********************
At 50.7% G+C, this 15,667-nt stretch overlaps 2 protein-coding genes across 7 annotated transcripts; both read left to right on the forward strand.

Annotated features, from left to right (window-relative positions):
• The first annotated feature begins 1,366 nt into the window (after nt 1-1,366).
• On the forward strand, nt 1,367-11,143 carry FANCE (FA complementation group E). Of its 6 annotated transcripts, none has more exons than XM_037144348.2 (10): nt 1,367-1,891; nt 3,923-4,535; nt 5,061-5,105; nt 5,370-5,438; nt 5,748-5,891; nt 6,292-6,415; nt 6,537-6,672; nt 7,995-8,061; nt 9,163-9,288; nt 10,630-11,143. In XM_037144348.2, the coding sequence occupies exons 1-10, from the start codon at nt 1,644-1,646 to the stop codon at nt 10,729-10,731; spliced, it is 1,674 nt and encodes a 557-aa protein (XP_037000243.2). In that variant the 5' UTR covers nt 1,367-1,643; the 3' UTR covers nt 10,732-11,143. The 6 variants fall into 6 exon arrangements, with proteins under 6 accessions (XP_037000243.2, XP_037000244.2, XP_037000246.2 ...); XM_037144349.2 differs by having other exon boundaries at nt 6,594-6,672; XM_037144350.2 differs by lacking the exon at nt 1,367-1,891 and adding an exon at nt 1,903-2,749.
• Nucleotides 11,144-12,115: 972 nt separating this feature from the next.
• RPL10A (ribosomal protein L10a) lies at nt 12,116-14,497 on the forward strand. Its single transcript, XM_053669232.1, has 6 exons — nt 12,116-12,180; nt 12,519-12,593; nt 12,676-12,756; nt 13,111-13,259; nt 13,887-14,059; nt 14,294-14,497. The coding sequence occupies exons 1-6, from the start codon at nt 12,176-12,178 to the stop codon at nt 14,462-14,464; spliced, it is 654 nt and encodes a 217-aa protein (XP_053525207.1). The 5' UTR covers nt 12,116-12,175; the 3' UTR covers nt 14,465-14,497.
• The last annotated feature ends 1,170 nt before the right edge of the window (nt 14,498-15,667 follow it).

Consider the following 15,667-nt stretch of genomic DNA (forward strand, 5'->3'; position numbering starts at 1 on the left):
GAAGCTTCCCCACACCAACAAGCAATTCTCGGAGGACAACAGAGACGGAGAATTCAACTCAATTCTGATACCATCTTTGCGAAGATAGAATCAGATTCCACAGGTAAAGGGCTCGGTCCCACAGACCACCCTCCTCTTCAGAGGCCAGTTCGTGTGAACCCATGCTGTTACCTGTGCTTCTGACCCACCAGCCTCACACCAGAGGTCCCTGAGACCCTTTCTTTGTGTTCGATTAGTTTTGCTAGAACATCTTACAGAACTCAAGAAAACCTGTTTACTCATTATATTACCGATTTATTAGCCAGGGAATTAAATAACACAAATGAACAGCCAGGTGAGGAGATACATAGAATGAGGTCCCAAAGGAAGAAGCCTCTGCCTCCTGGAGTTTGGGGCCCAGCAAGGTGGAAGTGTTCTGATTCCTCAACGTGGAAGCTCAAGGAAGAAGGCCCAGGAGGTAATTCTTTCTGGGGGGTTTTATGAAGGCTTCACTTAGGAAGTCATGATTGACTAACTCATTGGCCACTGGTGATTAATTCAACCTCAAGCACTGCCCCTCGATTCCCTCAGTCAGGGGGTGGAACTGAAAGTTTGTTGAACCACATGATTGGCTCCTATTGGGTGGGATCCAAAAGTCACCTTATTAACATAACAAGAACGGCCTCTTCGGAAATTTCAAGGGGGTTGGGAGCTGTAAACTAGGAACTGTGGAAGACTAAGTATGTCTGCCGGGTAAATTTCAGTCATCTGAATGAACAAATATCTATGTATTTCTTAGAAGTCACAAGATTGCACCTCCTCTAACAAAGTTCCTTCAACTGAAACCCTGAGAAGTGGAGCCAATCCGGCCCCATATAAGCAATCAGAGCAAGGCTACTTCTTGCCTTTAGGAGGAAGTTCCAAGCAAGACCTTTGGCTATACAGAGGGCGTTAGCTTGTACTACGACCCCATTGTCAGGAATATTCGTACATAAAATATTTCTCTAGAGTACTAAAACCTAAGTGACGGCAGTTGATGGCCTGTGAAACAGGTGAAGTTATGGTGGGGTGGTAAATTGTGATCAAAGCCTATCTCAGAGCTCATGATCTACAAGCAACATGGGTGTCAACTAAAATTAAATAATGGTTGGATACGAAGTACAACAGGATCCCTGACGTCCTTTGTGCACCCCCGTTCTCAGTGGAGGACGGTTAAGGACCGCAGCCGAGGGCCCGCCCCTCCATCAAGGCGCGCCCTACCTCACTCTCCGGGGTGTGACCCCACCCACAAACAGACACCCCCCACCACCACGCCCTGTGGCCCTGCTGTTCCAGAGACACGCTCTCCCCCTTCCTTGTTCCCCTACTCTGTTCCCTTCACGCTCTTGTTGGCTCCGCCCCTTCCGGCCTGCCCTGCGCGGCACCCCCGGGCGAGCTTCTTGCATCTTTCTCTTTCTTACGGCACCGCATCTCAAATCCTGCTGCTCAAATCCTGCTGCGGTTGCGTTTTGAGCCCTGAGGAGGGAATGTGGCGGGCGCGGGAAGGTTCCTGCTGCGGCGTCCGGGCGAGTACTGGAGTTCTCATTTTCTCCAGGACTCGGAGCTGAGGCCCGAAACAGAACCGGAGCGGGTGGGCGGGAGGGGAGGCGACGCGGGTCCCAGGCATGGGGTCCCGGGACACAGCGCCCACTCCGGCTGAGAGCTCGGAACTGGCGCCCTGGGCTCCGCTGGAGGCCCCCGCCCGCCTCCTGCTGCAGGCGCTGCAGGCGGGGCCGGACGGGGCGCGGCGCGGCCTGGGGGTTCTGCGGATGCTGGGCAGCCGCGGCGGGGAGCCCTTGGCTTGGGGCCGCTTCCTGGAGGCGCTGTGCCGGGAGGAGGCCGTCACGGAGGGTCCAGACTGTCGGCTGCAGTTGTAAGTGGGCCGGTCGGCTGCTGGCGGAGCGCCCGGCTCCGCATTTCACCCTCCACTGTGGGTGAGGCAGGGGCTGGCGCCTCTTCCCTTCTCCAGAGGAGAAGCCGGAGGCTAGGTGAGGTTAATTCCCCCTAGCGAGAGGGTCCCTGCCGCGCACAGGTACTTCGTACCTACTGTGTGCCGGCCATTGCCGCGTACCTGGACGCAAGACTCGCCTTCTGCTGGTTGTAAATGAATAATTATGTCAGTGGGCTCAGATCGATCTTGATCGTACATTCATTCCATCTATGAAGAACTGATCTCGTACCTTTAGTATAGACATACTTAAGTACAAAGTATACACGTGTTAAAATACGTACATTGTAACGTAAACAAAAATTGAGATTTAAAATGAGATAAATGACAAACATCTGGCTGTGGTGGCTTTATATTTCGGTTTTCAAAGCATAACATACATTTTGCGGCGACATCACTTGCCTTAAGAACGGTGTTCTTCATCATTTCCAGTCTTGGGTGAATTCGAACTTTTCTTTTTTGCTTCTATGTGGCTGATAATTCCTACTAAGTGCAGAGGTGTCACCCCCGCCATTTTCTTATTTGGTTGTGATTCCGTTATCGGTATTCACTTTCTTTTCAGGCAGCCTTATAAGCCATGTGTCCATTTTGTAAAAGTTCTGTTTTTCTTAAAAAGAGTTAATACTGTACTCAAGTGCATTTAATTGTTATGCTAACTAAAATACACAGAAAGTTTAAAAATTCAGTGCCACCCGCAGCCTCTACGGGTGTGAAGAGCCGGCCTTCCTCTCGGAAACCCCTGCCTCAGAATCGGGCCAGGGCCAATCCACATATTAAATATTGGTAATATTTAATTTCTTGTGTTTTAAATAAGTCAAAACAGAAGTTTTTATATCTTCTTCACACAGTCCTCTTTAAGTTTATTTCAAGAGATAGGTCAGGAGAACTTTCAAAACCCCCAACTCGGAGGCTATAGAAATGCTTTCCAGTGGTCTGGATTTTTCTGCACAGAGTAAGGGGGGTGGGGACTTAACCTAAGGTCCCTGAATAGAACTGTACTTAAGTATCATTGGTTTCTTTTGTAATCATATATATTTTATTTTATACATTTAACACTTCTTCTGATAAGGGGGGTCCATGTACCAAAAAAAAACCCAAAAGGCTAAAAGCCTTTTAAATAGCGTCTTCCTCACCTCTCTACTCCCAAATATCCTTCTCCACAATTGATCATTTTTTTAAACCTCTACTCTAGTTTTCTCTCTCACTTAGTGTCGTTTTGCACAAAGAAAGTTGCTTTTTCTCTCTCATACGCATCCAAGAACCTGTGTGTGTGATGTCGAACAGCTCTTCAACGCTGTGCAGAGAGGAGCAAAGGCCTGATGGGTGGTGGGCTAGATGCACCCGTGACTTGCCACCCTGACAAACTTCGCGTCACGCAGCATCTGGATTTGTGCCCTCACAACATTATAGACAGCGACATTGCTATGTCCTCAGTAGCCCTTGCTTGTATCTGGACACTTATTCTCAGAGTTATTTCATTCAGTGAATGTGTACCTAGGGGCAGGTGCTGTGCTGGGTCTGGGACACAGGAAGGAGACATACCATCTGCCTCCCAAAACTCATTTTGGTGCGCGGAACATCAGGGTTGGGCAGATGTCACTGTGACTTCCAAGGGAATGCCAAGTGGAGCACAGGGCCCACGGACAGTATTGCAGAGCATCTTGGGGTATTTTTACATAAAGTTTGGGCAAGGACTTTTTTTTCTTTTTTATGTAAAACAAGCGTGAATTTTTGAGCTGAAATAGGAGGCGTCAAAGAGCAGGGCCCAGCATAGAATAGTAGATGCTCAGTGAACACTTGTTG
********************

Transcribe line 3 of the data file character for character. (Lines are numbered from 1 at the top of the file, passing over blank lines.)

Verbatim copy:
• The first annotated feature begins 1,366 nt into the window (after nt 1-1,366).